American intelligence analysts also concluded that an American shield would goad the Chinese to expand their planned buildup so that China could be sure that it could overwhelm an American defense. That, intelligence analysts said, could set off a chain reaction in South Asia as India responded by building up its arsenal and Pakistan responded to an Indian buildup.
Hoping to head off an arms race in South Asia, the Clinton administration sought to engage the Chinese in a dialogue about missile defense. But the issue proved to be difficult.
The Clinton administration, for instance, considered offering China assurances that it had a right to a nuclear deterrent. But, fearful that this would cause a furor with conservative Republican lawmakers, the administration settled for a vaguer declaration that its missile defense plan was not directed at China.
That formulation side-stepped the issues of whether China was entitled to have a retaliatory capacity against the United States and whether an American defense might be able to shoot down Chinese missiles even though that was not its main purpose.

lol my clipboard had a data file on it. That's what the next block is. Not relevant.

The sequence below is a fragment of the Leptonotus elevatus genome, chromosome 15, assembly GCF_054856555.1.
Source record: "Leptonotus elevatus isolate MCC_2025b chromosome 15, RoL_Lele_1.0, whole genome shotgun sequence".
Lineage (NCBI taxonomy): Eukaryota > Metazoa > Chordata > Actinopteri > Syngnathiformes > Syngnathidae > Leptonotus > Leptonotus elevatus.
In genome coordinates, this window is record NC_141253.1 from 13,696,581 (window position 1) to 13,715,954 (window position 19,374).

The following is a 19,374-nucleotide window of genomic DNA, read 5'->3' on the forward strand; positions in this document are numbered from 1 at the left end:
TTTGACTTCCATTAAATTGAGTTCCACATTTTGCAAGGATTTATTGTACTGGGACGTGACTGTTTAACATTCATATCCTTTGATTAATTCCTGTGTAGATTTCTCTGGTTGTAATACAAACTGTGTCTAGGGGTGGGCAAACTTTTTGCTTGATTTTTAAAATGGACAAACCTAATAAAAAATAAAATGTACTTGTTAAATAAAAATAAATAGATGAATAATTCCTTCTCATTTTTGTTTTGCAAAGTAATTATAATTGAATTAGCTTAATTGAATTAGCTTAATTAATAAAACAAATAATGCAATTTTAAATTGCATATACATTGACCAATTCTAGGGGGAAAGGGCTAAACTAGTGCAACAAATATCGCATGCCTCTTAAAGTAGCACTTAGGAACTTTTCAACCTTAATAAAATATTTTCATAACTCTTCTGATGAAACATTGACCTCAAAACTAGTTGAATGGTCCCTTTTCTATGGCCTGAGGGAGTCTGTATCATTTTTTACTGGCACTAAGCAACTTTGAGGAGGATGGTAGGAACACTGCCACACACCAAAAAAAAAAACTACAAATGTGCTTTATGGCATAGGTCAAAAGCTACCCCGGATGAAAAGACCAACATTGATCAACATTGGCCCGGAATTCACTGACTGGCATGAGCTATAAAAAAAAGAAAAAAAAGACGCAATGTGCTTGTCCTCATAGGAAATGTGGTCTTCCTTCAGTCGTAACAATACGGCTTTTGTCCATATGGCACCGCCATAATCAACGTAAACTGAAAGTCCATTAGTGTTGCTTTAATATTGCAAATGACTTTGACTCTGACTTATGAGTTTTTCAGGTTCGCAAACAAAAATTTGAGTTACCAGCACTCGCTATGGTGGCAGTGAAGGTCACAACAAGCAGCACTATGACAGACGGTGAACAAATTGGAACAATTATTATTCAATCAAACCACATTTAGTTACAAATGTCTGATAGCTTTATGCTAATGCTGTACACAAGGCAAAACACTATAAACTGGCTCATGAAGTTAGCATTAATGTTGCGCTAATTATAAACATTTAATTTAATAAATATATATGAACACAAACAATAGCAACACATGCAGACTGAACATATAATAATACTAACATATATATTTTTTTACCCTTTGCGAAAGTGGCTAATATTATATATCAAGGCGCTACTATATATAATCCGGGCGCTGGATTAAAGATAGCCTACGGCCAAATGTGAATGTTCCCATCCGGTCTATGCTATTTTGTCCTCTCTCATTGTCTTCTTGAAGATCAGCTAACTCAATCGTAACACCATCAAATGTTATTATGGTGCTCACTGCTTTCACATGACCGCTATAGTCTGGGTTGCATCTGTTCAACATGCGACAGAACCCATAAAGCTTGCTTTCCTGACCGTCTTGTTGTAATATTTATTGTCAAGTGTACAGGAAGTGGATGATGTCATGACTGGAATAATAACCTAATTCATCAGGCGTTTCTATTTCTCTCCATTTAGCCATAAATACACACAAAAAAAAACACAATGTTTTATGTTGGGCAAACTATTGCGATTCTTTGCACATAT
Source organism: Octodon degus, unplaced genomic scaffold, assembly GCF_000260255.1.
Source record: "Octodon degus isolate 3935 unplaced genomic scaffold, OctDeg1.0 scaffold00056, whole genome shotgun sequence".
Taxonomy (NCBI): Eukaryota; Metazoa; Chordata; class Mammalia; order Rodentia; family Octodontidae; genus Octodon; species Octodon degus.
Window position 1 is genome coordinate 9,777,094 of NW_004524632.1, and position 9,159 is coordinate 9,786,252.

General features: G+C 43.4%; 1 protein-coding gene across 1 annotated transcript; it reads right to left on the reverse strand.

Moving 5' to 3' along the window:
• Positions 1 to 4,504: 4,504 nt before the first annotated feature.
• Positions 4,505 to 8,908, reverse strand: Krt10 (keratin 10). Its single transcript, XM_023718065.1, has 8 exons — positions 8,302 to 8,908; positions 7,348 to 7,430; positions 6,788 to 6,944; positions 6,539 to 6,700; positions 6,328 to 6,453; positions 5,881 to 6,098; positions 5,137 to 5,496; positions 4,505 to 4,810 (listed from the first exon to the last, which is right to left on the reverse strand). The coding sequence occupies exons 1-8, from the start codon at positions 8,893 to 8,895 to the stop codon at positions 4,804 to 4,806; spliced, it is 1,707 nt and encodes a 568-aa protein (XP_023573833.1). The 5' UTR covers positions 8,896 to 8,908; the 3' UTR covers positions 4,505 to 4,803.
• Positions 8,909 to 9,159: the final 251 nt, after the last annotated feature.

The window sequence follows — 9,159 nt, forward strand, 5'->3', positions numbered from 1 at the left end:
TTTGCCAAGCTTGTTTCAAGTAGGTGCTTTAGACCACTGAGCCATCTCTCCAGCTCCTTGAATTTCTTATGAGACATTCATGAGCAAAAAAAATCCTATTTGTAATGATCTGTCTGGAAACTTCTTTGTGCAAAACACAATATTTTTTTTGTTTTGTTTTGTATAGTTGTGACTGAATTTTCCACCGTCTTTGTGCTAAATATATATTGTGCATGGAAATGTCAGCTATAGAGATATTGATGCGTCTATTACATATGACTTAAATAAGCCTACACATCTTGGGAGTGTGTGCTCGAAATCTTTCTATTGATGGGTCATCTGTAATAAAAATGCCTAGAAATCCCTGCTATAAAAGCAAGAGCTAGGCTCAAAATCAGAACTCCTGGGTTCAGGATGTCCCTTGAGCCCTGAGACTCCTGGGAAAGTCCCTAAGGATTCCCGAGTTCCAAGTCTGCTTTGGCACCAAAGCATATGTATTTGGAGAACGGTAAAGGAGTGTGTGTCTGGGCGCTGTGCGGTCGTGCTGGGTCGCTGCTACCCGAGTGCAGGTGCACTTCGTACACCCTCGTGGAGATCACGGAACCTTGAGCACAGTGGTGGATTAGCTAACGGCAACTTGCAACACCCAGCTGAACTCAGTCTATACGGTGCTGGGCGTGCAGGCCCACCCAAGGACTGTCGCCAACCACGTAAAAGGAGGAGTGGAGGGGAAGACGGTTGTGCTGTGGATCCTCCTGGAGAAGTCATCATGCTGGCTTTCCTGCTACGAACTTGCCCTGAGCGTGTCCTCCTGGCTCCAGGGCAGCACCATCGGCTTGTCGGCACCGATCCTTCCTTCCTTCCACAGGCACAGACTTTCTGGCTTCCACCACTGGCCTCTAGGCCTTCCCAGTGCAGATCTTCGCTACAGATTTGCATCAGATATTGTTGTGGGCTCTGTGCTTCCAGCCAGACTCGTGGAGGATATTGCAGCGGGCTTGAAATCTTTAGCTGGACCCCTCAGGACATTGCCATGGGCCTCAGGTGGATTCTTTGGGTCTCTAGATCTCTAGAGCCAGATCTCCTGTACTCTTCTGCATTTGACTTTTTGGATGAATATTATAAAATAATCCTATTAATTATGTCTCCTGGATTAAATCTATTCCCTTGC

The technical difficulty of setting up an arms control regime with the Chinese was another factor. Administration experts concluded that it would be very difficult to coordinate the construction of an American defense with the modernization of the Chinese nuclear arsenal so that the Chinese could be assured of retaining a retaliatory nuclear force. The programs would move at different paces.
Because the relationship between the American and Chinese military is not nearly as developed as that between the Americans and the Russians, the Clinton administration was not ready to offer other arrangements, like inviting Chinese officials to visit American factories that make antimissile interceptors or sharing missile-launch data with the Chinese.
In terms of theater missile defenses, the Clinton administration kept its options open. It deferred, but did not reject, Taiwan's request for the Arleigh Burke-class destroyers equipped with the Aegis system.
The arrival of the Bush administration raised the stakes for the Chinese. During his early campaign Mr. Bush got Beijing's attention when he went to the Citadel in Charleston, S.C., in September 1999 to deliver an address on national defense.
The United States not only needed to counter missile threats from "rogue states" like Iraq and North Korea, but also, Mr. Bush warned, should worry about missile threats from China.
"In 1996, after some tension over Taiwan, a Chinese general reminded America that China possesses the means to incinerate Los Angeles with nuclear missiles," Mr. Bush noted ominously.